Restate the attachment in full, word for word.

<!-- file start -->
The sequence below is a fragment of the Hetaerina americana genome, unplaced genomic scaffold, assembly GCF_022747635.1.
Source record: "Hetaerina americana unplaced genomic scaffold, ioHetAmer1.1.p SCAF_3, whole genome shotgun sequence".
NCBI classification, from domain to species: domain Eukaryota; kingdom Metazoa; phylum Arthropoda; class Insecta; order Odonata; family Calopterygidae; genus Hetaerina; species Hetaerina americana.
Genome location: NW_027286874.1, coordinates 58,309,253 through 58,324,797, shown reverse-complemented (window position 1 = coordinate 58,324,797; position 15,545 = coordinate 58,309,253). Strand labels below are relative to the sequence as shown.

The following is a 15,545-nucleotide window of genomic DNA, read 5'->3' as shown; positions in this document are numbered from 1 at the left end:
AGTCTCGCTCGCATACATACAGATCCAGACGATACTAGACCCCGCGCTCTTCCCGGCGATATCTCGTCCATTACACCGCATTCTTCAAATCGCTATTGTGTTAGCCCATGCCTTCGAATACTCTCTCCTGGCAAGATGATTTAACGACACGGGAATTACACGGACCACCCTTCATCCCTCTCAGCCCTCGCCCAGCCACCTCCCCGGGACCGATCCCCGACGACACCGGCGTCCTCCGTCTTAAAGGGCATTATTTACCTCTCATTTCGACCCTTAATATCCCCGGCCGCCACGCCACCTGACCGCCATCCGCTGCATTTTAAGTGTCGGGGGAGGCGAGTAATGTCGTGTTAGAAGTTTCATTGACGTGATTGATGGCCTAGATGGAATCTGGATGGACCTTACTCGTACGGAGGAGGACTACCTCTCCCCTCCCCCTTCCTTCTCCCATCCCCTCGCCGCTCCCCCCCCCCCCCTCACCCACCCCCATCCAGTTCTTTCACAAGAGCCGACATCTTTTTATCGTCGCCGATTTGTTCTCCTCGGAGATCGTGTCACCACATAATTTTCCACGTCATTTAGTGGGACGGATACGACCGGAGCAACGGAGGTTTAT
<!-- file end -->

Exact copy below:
The sequence below is a fragment of the Hetaerina americana genome, unplaced genomic scaffold, assembly GCF_022747635.1.
Source record: "Hetaerina americana unplaced genomic scaffold, ioHetAmer1.1.p SCAF_3, whole genome shotgun sequence".
NCBI classification, from domain to species: domain Eukaryota; kingdom Metazoa; phylum Arthropoda; class Insecta; order Odonata; family Calopterygidae; genus Hetaerina; species Hetaerina americana.
Genome location: NW_027286874.1, coordinates 58,309,253 through 58,324,797, shown reverse-complemented (window position 1 = coordinate 58,324,797; position 15,545 = coordinate 58,309,253). Strand labels below are relative to the sequence as shown.

The following is a 15,545-nucleotide window of genomic DNA, read 5'->3' as shown; positions in this document are numbered from 1 at the left end:
AGTCTCGCTCGCATACATACAGATCCAGACGATACTAGACCCCGCGCTCTTCCCGGCGATATCTCGTCCATTACACCGCATTCTTCAAATCGCTATTGTGTTAGCCCATGCCTTCGAATACTCTCTCCTGGCAAGATGATTTAACGACACGGGAATTACACGGACCACCCTTCATCCCTCTCAGCCCTCGCCCAGCCACCTCCCCGGGACCGATCCCCGACGACACCGGCGTCCTCCGTCTTAAAGGGCATTATTTACCTCTCATTTCGACCCTTAATATCCCCGGCCGCCACGCCACCTGACCGCCATCCGCTGCATTTTAAGTGTCGGGGGAGGCGAGTAATGTCGTGTTAGAAGTTTCATTGACGTGATTGATGGCCTAGATGGAATCTGGATGGACCTTACTCGTACGGAGGAGGACTACCTCTCCCCTCCCCCTTCCTTCTCCCATCCCCTCGCCGCTCCCCCCCCCCCCCTCACCCACCCCCATCCAGTTCTTTCACAAGAGCCGACATCTTTTTATCGTCGCCGATTTGTTCTCCTCGGAGATCGTGTCACCACATAATTTTCCACGTCATTTAGTGGGACGGATACGACCGGAGCAACGGAGGTTTAT